Behind Brazil’s anti-sex advisory: The Zika virus that led to 2,400 newborns with shrunken skulls

Behind Brazil's anti-sex advisory: The Zika virus that led to 2,400 newborns with shrunken skulls
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Days after Mexico confirmed its first reported cases of the deadly Zika virus, a representative of the Brazil government on Tuesday informally advised citizens in parts of the country against conceiving children. Almost 2,400 babies were born with brain damage due to an outbreak of the virus in the north eastern part of the country.

The virus, which experts describe as similar in impact to the West Nile virus, makes joints ache and eyes red – mild symptoms for most people. It might also be confused with the symptoms of dengue.

However, for a critical few, it can cause severe neurological damage that might even lead to death. Mothers infected with the virus early in their pregnancy may give birth to children with microcephaly, or shrunken skulls. Twenty-nine newborns of an infected 2,400 in Brazil are reported to have died so far this year.

Zika is transmitted by Aedes aegypti mosquitoes and others in the Aedes genus. Scientists now suspect that it might also be sexually transmitted.

An American woman whose husband was infected with Zika while travelling in south eastern Senegal in 2008 contracted the disease after he returned home. The United States has no Aedes mosquitoes, which rules out that vector of transmission. However, the two had sex the day after his return. The man’s semen was never tested, which is why this theory is not yet confirmed.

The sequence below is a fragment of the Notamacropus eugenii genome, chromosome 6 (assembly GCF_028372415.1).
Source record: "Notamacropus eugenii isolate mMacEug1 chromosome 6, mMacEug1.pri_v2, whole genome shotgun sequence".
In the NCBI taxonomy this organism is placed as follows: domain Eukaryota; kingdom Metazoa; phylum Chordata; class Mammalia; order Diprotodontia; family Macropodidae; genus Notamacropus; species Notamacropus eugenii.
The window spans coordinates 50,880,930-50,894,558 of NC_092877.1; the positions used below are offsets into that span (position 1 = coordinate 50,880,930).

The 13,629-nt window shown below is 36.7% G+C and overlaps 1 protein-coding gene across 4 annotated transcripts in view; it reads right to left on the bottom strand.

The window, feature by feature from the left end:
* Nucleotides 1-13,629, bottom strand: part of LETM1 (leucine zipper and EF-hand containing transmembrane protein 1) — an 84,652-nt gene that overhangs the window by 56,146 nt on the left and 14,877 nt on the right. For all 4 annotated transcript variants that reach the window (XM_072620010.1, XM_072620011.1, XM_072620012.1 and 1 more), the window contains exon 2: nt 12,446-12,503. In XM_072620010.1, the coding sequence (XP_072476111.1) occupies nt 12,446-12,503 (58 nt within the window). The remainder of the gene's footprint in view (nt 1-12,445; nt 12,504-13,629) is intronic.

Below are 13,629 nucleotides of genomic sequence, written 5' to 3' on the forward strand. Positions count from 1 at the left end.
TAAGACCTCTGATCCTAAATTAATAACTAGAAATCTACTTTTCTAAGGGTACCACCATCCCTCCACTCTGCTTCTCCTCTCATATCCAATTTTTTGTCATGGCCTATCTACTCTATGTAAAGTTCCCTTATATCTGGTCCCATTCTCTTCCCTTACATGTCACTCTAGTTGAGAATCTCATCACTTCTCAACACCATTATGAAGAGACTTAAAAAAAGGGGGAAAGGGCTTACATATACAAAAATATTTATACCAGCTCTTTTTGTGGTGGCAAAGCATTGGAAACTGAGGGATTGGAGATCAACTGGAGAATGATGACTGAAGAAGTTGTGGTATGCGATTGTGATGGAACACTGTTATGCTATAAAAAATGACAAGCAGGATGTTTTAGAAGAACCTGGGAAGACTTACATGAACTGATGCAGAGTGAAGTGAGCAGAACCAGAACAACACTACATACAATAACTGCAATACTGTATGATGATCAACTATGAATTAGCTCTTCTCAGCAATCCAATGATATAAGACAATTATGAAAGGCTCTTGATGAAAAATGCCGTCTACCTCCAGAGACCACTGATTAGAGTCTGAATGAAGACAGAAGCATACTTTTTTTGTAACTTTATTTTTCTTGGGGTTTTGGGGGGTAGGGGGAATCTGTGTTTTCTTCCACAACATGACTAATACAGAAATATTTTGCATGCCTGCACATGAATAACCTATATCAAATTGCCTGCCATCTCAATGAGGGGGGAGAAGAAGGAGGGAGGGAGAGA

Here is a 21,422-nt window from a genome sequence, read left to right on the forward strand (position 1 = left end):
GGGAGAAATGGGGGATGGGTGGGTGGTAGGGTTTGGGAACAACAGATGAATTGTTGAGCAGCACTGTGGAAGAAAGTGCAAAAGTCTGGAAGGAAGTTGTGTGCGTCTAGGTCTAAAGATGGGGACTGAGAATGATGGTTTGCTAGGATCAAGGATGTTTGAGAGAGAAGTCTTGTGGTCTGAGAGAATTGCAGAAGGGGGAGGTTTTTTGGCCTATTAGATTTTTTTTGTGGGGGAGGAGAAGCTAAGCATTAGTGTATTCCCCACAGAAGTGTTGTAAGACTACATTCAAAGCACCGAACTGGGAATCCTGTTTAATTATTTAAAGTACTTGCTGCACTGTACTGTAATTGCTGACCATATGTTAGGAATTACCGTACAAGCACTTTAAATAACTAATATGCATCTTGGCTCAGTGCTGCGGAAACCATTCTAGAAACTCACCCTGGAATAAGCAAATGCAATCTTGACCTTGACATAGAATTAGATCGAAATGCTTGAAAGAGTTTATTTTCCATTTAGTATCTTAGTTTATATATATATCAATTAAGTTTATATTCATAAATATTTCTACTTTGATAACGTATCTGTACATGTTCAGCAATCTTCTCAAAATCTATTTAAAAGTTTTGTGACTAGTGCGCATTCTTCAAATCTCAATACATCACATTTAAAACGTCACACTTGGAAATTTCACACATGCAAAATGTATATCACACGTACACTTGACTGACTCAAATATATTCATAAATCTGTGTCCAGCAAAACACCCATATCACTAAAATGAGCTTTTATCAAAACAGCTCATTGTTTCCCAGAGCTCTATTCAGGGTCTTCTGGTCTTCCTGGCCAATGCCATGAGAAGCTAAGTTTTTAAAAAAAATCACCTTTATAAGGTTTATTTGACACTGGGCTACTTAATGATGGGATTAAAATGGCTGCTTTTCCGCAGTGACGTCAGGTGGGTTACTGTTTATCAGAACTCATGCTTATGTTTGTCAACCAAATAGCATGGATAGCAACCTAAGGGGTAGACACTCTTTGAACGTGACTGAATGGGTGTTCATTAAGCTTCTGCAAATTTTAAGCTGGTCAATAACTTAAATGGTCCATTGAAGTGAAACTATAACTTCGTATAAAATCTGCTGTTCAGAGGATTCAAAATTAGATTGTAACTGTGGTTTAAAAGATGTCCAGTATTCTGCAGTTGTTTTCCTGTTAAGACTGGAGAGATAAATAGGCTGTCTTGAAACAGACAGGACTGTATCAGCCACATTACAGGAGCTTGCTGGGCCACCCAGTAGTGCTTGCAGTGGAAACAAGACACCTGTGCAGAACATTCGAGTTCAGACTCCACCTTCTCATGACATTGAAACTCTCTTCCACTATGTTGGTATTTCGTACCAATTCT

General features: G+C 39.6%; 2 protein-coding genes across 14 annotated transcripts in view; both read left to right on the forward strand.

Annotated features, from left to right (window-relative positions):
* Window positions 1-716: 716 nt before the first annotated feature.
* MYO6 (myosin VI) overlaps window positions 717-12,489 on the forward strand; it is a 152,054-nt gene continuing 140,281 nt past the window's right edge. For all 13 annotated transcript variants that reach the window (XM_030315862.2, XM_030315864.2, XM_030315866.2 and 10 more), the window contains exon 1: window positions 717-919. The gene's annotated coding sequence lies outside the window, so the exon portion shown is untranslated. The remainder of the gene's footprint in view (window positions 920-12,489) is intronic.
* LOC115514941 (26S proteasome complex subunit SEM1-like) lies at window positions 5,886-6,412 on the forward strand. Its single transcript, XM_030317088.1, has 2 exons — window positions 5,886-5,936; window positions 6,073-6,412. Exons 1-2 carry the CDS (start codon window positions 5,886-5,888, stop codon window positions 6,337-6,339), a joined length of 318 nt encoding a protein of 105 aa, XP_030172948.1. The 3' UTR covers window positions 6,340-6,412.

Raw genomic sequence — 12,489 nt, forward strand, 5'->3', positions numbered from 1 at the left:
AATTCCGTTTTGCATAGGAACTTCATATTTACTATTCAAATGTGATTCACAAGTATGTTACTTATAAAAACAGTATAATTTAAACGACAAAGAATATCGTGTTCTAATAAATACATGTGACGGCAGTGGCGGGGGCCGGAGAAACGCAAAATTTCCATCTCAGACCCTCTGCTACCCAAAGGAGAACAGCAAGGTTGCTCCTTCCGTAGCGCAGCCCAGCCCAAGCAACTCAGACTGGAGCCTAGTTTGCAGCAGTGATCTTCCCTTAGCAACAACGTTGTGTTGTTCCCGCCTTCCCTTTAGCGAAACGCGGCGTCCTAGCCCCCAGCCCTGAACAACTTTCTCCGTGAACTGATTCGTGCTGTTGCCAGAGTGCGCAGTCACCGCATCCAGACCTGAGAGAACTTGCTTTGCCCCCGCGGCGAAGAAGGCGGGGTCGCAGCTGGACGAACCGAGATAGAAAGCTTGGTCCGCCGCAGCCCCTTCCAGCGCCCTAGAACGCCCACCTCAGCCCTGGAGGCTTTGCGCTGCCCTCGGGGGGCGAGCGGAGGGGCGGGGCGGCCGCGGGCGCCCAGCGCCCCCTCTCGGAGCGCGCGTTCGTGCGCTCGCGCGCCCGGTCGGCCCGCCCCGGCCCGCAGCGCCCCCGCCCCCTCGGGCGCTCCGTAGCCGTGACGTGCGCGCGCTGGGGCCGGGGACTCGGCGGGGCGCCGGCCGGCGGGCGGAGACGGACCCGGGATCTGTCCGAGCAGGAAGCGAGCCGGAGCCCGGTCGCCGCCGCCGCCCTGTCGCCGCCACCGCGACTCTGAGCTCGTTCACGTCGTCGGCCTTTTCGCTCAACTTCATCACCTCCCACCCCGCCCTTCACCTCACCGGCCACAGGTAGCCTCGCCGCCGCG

For now, Brazilian authorities have warned people against procreation, although this is unlikely to be an effective measure in anything but the immediate short term.

From Africa to the world

Viruses like Zika are a potent reminder of how easily diseases spread in a globalised world.

The virus is named after the Zika forest in Uganda, where it was identified in rhesus monkeys during a yellow fever outbreak in 1947. Five years later, researchers recorded the first case of a human being infected with it. The virus remained confined to parts of Africa and Asia for several decades. Only 14 cases were detected in this period, including some in India.

This changed in 2007, when physicians realised that an outbreak of symptoms similar to but distinct from dengue on Yap Island in Micronesia in the middle of the Pacific Ocean was actually Zika. In 2013 and 2014, French Polynesia, also in the Pacific, experienced a Zika epidemic.

Now the virus is in Brazil, home to Aedes mosquitoes that are known carriers of the disease. Initial unverified guesses suggest that it might have come to Brazil during the World Cup in July 2014. There were 270 cases reported in 2014.

This mosquito, native to east Africa, is thought to have travelled across the world with European explorations in the 15th and 16th centuries.

India could also be at risk from the virus. As with the dengue and chikungunya viruses that go through epidemic cycles in India, Zika is also transmitted by the Aedes aegypti mosquito. Infected people travelling from Brazil to India at a time when the mosquitoes are active could trigger the disease in the country. This is unlikely in the near future as the mosquitoes are most active during and after the monsoon.

Brazil happens to be one of six countries in the world that has permitted open field trials of genetically modified mosquitoes to artificially reduce the population of Aedes aegypti mosquitoes.